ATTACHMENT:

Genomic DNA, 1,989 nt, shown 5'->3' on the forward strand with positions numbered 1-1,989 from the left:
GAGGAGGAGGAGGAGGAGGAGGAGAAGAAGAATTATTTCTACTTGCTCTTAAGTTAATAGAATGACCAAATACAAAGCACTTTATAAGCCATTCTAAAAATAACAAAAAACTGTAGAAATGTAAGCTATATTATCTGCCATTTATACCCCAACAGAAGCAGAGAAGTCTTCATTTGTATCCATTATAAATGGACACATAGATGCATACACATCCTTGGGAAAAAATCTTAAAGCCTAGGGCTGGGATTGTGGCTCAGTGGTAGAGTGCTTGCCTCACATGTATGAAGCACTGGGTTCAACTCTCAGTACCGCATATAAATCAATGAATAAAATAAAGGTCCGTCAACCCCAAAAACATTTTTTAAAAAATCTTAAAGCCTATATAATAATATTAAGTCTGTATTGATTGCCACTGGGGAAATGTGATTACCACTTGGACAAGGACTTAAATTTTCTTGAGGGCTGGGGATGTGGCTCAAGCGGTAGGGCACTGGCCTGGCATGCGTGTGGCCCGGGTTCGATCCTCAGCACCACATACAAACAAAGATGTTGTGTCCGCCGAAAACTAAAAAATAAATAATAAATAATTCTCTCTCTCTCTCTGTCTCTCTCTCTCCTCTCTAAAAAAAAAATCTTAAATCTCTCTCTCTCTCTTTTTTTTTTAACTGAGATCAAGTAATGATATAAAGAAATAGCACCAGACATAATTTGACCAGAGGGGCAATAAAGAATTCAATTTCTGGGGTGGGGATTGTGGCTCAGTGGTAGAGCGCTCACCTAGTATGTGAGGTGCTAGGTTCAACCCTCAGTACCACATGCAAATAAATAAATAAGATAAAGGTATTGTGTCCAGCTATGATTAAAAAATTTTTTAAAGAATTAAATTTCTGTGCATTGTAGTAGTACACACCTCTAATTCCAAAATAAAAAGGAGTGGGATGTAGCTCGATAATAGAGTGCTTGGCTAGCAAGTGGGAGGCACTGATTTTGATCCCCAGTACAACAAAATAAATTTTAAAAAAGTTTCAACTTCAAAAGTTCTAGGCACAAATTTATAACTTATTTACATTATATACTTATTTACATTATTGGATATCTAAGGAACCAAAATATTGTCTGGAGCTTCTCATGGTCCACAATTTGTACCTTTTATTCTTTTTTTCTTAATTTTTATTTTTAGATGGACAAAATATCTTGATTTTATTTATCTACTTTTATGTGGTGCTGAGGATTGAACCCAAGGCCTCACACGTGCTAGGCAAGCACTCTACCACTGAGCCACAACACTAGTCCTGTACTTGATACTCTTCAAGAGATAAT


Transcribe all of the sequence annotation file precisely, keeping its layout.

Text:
Genomic DNA, 1,989 nt, shown 5'->3' on the forward strand with positions numbered 1-1,989 from the left:
GAGGAGGAGGAGGAGGAGGAGGAGAAGAAGAATTATTTCTACTTGCTCTTAAGTTAATAGAATGACCAAATACAAAGCACTTTATAAGCCATTCTAAAAATAACAAAAAACTGTAGAAATGTAAGCTATATTATCTGCCATTTATACCCCAACAGAAGCAGAGAAGTCTTCATTTGTATCCATTATAAATGGACACATAGATGCATACACATCCTTGGGAAAAAATCTTAAAGCCTAGGGCTGGGATTGTGGCTCAGTGGTAGAGTGCTTGCCTCACATGTATGAAGCACTGGGTTCAACTCTCAGTACCGCATATAAATCAATGAATAAAATAAAGGTCCGTCAACCCCAAAAACATTTTTTAAAAAATCTTAAAGCCTATATAATAATATTAAGTCTGTATTGATTGCCACTGGGGAAATGTGATTACCACTTGGACAAGGACTTAAATTTTCTTGAGGGCTGGGGATGTGGCTCAAGCGGTAGGGCACTGGCCTGGCATGCGTGTGGCCCGGGTTCGATCCTCAGCACCACATACAAACAAAGATGTTGTGTCCGCCGAAAACTAAAAAATAAATAATAAATAATTCTCTCTCTCTCTCTGTCTCTCTCTCTCCTCTCTAAAAAAAAAATCTTAAATCTCTCTCTCTCTCTTTTTTTTTTAACTGAGATCAAGTAATGATATAAAGAAATAGCACCAGACATAATTTGACCAGAGGGGCAATAAAGAATTCAATTTCTGGGGTGGGGATTGTGGCTCAGTGGTAGAGCGCTCACCTAGTATGTGAGGTGCTAGGTTCAACCCTCAGTACCACATGCAAATAAATAAATAAGATAAAGGTATTGTGTCCAGCTATGATTAAAAAATTTTTTAAAGAATTAAATTTCTGTGCATTGTAGTAGTACACACCTCTAATTCCAAAATAAAAAGGAGTGGGATGTAGCTCGATAATAGAGTGCTTGGCTAGCAAGTGGGAGGCACTGATTTTGATCCCCAGTACAACAAAATAAATTTTAAAAAAGTTTCAACTTCAAAAGTTCTAGGCACAAATTTATAACTTATTTACATTATATACTTATTTACATTATTGGATATCTAAGGAACCAAAATATTGTCTGGAGCTTCTCATGGTCCACAATTTGTACCTTTTATTCTTTTTTTCTTAATTTTTATTTTTAGATGGACAAAATATCTTGATTTTATTTATCTACTTTTATGTGGTGCTGAGGATTGAACCCAAGGCCTCACACGTGCTAGGCAAGCACTCTACCACTGAGCCACAACACTAGTCCTGTACTTGATACTCTTCAAGAGATAAT